Original Research - Special Collection: Centenary Edition

Experience of nurses regarding the clinical mentoring of student nurses in resource-limited settings

Dhunraj Foolchand, Jeanette E. Maritz
Health SA Gesondheid | Vol 25 | a1434 | DOI: https://doi.org/10.4102/hsag.v25i0.1434 | © 2020 Dhunraj Foolchand, Jeanette E. Maritz | This work is licensed under CC Attribution 4.0
Submitted: 27 February 2020 | Published: 06 August 2020

About the author(s)

Dhunraj Foolchand, Department of Health Studies, Faculty of Human Sciences, University of South Africa, Pretoria, South Africa
Jeanette E. Maritz, Department of Health Studies, Faculty of Human Sciences, University of South Africa, Pretoria, South Africa


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Abstract

Background: One of the major challenges associated with nursing education in this 21st century is the practice preparation of student nurses to serve in complex healthcare environments and to ensure their fitness to practise in these environments. Clinical mentoring has shown promise in providing clinical learning support for student nurses. Most approaches are, however, biased towards higher-income settings without giving due consideration to the resources, culture and structures of health systems in resource-limited settings. It is also unclear how qualified nurses who act as nurse teachers experience the clinical mentoring of student nurses in resource-limited settings.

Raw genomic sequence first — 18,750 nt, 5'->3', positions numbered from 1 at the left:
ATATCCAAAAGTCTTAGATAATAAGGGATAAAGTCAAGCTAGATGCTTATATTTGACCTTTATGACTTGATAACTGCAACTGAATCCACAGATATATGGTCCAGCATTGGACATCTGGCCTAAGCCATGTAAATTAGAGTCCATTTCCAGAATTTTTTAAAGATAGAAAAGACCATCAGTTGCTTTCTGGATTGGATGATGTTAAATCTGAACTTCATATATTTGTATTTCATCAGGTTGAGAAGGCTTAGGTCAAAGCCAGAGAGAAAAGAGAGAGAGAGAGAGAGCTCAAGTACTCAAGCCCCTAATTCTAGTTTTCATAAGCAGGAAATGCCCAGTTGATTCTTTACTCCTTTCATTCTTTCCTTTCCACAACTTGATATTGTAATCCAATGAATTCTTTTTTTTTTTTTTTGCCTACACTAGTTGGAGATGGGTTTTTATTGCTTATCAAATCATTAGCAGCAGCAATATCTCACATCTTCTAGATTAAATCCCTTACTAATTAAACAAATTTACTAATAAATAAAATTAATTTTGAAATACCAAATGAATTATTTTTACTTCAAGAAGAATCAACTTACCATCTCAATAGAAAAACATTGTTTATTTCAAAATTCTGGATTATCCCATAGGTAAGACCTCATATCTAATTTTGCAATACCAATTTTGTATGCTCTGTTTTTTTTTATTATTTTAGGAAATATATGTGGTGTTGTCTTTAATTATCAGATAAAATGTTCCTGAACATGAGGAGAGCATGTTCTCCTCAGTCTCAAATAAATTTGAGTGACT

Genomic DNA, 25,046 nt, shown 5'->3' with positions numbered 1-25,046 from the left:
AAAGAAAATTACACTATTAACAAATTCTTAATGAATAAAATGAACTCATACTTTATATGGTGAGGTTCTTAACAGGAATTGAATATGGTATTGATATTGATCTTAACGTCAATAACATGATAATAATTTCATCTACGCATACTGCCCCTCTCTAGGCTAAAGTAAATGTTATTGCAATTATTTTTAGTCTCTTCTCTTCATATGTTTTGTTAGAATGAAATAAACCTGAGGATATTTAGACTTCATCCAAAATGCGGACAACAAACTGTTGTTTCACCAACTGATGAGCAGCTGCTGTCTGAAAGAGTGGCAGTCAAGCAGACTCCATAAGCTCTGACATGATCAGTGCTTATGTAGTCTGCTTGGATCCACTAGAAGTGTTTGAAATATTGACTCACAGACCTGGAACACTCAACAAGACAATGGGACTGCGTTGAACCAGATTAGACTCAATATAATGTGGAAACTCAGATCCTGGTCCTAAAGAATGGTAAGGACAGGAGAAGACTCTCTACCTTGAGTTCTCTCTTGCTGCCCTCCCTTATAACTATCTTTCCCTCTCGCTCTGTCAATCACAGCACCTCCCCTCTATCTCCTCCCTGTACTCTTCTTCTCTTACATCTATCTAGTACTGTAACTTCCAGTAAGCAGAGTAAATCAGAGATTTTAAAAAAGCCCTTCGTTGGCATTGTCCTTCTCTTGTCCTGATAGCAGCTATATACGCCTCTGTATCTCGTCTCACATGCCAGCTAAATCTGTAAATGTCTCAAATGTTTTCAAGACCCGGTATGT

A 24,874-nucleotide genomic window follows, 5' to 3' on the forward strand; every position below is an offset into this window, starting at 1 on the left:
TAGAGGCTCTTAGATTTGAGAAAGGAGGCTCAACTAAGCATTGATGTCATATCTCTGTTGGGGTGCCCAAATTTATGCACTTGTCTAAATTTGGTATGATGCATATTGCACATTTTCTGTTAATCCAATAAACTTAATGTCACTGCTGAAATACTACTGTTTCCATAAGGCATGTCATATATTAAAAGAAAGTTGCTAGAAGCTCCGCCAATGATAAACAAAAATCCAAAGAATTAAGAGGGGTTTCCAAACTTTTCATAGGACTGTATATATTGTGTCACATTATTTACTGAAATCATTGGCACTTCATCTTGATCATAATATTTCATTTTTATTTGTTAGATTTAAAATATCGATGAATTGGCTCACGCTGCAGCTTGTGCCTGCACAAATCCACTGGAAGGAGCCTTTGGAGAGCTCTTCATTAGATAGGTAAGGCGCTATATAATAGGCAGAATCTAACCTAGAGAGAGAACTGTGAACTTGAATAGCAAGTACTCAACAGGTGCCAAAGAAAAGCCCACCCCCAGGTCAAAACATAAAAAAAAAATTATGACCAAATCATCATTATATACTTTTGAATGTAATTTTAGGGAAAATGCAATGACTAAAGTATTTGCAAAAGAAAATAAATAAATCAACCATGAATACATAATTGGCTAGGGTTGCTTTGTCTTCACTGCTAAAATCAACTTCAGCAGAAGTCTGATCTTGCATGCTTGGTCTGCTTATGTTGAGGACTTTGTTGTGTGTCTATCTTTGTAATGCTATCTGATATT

Aim: This study aimed to explore and describe the experiences of qualified nurses regarding the clinical mentoring of nursing students in resource-limited settings.

Setting: The study took place in Mauritius, a developing country.

Methods: A qualitative, exploratory, descriptive approach was used with a purposive sample of eight nurses. Data were collected through face-to-face interviews and thematically analysed.

Results: The findings indicated that mentoring per se was not practised, but rather general support, supervision or coaching. This resulted in the practice being less effective for its original purpose. Possible explanations included a lack of policy directives. Additionally, the mentoring practice was informal with unclear role expectations. Poor material and personal resources further compounded the challenges. An absence of buy-in and involvement of management along with a lack of monitoring clinical mentoring by the nursing school concludes the picture.

Conclusion: Effective clinical mentoring requires an understanding of the mentoring process from a broader perspective. Mentors should be equipped with core competencies. Successful mentoring outcomes are dependent on a conducive clinical learning environment and a clear mentoring approach.


Keywords

Clinical mentoring; Nursing student; Resource-limited; Developing; Support

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